Officers found a stocking cap with holes cut out (that can be used as a mask), money and the weapon used during the robbery in his backpack.
Springfield’s Corporation Counsel has reviewed and released recordings of executive session meetings from October 30th and November 6th where officials discussed disciplinary action against several City Water, Light and Power employees.
The audiotapes will be kept at the City Clerk’s office for public inspection. Those who are interested in copies should contact Deputy Clerk Rianne Hawkins at 789-2216 (extension 104) or visit the City Clerk’s Office.
The City of Springfield is continuing its review of a weekend incident where an officer used a Taser on a pregnant woman during a parking lot altercation… but so far, officials say it appears proper procedures were followed.
The incident is in the spotlight because a bystander shot cell phone video of the struggle between officers and the woman… and posted it on YouTube.
Police say the woman was trying to interfere as officers attempted to take her boyfriend into custody… and say the Taser was the safest way to make her comply with police orders.
The City of Springfield is investigating an incident that led a Springfield police officer using a taser on a pregnant woman over the weekend. A viral video posted on YouTube (caution: graphic language) shows the incident right as a police officer approached a woman with a stun gun. The officer then forcibly throws the woman to the ground using his taser. The woman is clearly heard in the video saying she's pregnant.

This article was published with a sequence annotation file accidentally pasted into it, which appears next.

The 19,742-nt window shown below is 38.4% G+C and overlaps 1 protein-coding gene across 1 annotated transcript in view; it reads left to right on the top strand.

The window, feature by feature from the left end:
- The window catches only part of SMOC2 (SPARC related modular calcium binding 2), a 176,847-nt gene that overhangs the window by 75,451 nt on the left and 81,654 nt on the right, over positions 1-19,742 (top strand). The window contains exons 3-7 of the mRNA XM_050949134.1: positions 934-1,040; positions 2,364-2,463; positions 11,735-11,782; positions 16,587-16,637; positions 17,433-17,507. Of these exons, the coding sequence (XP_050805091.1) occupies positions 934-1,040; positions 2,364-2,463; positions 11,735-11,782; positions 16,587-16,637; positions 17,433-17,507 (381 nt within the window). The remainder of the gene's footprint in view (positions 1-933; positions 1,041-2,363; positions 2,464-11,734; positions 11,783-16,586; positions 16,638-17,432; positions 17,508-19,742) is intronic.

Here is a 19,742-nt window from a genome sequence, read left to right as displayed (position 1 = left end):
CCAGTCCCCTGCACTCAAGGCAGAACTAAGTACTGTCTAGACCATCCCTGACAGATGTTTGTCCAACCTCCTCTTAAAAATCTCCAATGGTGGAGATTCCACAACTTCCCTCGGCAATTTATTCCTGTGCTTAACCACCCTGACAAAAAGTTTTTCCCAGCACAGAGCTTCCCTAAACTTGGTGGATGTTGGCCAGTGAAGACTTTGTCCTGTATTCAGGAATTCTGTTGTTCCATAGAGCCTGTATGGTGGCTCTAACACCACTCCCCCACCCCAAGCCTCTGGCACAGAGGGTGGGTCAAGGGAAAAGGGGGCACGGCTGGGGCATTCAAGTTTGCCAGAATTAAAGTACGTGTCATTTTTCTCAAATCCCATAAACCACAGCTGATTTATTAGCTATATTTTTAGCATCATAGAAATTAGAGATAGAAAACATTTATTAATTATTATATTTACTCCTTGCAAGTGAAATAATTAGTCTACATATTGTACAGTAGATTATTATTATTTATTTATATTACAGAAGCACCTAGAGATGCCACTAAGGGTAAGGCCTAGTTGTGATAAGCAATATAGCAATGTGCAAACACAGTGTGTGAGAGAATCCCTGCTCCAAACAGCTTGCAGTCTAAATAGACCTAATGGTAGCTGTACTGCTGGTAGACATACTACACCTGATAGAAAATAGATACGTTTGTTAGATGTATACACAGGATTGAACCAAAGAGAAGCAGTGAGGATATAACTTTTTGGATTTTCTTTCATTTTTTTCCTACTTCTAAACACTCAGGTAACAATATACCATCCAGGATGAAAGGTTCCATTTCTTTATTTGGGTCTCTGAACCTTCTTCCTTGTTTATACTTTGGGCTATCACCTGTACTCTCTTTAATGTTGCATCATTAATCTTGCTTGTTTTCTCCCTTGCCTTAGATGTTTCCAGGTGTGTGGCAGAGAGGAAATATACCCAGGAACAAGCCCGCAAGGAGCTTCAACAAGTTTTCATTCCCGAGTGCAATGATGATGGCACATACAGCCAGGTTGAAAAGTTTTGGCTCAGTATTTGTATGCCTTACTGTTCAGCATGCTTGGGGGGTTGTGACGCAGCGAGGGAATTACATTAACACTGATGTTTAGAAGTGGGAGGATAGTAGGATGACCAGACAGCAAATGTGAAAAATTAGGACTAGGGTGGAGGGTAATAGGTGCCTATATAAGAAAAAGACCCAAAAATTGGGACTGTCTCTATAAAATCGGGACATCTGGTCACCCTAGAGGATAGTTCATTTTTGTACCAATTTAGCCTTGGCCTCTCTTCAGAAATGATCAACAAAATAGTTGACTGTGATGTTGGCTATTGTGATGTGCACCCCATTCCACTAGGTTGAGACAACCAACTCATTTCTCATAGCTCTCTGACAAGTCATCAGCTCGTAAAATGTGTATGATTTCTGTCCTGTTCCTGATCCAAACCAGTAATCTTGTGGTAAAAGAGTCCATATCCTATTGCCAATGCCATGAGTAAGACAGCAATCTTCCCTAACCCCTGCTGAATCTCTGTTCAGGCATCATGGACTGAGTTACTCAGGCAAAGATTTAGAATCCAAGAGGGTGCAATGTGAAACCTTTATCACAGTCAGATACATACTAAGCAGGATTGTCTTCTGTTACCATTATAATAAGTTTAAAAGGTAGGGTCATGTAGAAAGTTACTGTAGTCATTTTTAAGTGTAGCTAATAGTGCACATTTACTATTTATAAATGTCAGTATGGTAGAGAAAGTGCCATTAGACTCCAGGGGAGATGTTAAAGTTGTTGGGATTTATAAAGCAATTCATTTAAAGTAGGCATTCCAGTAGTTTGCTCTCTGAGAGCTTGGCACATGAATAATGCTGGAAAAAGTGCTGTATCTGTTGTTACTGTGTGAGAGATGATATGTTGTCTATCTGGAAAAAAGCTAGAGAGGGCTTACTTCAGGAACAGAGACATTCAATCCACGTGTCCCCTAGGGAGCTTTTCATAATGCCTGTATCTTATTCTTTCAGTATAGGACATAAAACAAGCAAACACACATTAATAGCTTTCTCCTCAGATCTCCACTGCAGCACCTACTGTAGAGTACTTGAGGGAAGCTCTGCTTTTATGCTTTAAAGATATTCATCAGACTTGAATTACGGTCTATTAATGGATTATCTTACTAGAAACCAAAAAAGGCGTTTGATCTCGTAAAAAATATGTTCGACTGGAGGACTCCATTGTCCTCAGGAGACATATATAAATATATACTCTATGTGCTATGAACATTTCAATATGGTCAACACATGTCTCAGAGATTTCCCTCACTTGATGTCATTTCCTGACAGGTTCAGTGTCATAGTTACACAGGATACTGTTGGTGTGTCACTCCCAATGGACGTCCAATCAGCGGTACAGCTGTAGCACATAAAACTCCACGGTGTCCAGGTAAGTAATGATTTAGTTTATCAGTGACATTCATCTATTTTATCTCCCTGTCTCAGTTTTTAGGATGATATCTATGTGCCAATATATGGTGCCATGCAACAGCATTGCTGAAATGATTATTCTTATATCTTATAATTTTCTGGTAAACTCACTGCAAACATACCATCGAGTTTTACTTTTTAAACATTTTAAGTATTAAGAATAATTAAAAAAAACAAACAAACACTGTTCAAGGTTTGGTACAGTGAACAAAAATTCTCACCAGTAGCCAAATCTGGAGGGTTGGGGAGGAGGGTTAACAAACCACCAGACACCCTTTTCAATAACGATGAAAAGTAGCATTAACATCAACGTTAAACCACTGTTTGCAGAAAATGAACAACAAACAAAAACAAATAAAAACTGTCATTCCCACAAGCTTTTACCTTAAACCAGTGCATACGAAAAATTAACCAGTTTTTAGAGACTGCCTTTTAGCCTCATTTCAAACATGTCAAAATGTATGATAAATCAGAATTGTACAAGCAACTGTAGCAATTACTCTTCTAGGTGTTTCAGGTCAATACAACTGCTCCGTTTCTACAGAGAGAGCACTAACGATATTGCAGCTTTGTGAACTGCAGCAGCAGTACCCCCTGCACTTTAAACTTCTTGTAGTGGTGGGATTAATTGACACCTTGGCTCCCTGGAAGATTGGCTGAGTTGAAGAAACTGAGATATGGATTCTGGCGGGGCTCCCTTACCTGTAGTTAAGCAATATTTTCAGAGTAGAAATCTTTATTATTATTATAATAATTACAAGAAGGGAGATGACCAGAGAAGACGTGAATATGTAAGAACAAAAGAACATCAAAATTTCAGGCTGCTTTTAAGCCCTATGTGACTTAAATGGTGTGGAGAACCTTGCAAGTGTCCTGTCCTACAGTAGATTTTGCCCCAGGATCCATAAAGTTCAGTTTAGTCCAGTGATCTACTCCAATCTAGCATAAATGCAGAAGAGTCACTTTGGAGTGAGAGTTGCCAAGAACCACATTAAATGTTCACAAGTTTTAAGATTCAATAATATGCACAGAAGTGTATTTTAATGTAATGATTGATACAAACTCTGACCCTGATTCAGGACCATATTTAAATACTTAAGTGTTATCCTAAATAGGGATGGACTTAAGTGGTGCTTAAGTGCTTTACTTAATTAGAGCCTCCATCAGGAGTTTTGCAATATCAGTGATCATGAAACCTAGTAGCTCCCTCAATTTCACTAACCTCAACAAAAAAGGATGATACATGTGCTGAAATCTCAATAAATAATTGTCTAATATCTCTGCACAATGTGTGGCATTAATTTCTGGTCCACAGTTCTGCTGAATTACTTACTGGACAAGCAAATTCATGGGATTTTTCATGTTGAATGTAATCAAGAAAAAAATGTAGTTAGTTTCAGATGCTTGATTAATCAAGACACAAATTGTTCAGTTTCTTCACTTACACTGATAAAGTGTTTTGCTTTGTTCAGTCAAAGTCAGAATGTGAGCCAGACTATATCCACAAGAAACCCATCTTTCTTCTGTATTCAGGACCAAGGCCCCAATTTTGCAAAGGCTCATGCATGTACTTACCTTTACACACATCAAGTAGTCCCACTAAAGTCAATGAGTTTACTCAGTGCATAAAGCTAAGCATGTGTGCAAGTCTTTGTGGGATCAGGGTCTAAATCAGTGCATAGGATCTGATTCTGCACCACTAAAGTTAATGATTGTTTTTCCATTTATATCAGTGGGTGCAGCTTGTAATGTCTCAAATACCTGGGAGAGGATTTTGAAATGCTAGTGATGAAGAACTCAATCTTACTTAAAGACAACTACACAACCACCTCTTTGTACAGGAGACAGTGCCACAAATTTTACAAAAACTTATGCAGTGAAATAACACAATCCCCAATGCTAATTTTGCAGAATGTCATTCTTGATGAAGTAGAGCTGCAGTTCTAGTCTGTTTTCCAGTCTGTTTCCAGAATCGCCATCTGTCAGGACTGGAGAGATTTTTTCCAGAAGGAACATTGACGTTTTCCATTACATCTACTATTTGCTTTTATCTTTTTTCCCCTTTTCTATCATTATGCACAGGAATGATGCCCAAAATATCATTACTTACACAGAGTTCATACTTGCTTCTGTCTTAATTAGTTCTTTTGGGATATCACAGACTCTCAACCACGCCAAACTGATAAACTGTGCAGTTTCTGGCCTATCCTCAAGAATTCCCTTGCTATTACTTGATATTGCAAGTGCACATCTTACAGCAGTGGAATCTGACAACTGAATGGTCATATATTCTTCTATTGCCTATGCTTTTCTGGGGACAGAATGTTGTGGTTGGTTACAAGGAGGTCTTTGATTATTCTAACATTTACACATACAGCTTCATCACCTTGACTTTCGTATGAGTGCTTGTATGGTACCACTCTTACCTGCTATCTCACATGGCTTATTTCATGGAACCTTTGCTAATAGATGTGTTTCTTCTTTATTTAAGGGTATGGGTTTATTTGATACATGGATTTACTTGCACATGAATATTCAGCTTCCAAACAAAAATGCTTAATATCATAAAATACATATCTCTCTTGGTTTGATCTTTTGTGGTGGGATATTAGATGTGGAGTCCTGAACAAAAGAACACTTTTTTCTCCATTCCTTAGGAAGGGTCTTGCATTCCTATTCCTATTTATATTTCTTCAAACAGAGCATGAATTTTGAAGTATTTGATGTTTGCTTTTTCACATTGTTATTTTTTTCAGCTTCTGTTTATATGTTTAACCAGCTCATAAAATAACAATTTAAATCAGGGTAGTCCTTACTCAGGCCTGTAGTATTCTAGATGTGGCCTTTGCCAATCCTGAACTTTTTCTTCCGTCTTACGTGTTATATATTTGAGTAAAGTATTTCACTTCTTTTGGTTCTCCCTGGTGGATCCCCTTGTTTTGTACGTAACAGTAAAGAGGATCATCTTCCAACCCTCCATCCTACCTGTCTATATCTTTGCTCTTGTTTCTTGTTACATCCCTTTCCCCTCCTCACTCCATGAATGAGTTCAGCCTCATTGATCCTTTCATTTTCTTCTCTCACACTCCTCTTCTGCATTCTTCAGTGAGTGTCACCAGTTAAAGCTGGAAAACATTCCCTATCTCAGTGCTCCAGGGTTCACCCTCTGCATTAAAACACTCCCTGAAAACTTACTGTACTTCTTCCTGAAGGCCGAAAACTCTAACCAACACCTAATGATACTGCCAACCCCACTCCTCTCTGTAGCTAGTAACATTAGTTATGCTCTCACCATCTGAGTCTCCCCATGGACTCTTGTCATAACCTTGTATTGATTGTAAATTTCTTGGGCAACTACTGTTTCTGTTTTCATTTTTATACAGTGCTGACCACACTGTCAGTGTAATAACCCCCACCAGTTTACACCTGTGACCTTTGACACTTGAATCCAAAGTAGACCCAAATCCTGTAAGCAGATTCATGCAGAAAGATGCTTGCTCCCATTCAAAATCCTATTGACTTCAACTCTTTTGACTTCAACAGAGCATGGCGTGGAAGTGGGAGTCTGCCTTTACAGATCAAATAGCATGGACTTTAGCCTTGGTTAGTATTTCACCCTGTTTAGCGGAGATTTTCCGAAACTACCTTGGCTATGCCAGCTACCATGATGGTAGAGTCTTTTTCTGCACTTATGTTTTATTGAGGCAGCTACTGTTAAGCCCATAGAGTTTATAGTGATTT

Springfield Mayor Mike Houston says he's grateful everyone is safe and not injured, but currently the mayor says all indication is that proper procedures were followed.
The officer that used the taser is still on duty pending the outcome of the investigation.
No ordinance necessary -- The City of Springfield will release records for four executive sessions dealing with last year's tree trimming incident. The issue of a CWLP employee using city equipment on city time to trim a tree on private property resurfaced after a rate payer addressed the city that he felt his credibility was called into question when it came to testifying in the case. Alderman Frank Edwards pushed for an ordinance to release the tapes. Mayor Mike Houston says that the city's legal department will soon release the records without the need of an ordinance.